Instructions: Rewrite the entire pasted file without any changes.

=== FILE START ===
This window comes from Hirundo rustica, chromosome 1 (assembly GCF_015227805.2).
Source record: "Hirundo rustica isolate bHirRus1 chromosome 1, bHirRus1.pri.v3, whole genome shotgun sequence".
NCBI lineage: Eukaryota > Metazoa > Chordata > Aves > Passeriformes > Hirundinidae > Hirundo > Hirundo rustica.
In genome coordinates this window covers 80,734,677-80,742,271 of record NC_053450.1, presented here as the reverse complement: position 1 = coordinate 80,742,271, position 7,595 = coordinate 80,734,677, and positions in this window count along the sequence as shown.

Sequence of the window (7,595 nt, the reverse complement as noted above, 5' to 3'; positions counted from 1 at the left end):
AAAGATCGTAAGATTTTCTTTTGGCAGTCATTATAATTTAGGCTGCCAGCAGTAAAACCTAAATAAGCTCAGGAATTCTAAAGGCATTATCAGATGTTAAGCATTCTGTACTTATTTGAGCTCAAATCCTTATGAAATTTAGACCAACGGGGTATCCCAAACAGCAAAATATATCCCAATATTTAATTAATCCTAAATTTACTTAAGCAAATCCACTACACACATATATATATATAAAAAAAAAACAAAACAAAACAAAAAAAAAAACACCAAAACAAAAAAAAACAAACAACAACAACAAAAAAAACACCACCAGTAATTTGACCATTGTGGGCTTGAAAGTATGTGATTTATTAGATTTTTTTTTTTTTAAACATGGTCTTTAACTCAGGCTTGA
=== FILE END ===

This window comes from Hirundo rustica, chromosome 1 (assembly GCF_015227805.2).
Source record: "Hirundo rustica isolate bHirRus1 chromosome 1, bHirRus1.pri.v3, whole genome shotgun sequence".
NCBI lineage: Eukaryota > Metazoa > Chordata > Aves > Passeriformes > Hirundinidae > Hirundo > Hirundo rustica.
In genome coordinates this window covers 80,734,677-80,742,271 of record NC_053450.1, presented here as the reverse complement: position 1 = coordinate 80,742,271, position 7,595 = coordinate 80,734,677, and positions in this window count along the sequence as shown.

Sequence of the window (7,595 nt, the reverse complement as noted above, 5' to 3'; positions counted from 1 at the left end):
AAAGATCGTAAGATTTTCTTTTGGCAGTCATTATAATTTAGGCTGCCAGCAGTAAAACCTAAATAAGCTCAGGAATTCTAAAGGCATTATCAGATGTTAAGCATTCTGTACTTATTTGAGCTCAAATCCTTATGAAATTTAGACCAACGGGGTATCCCAAACAGCAAAATATATCCCAATATTTAATTAATCCTAAATTTACTTAAGCAAATCCACTACACACATATATATATATAAAAAAAAAACAAAACAAAACAAAAAAAAAAACACCAAAACAAAAAAAAACAAACAACAACAACAAAAAAAACACCACCAGTAATTTGACCATTGTGGGCTTGAAAGTATGTGATTTATTAGATTTTTTTTTTTTTAAACATGGTCTTTAACTCAGGCTTGA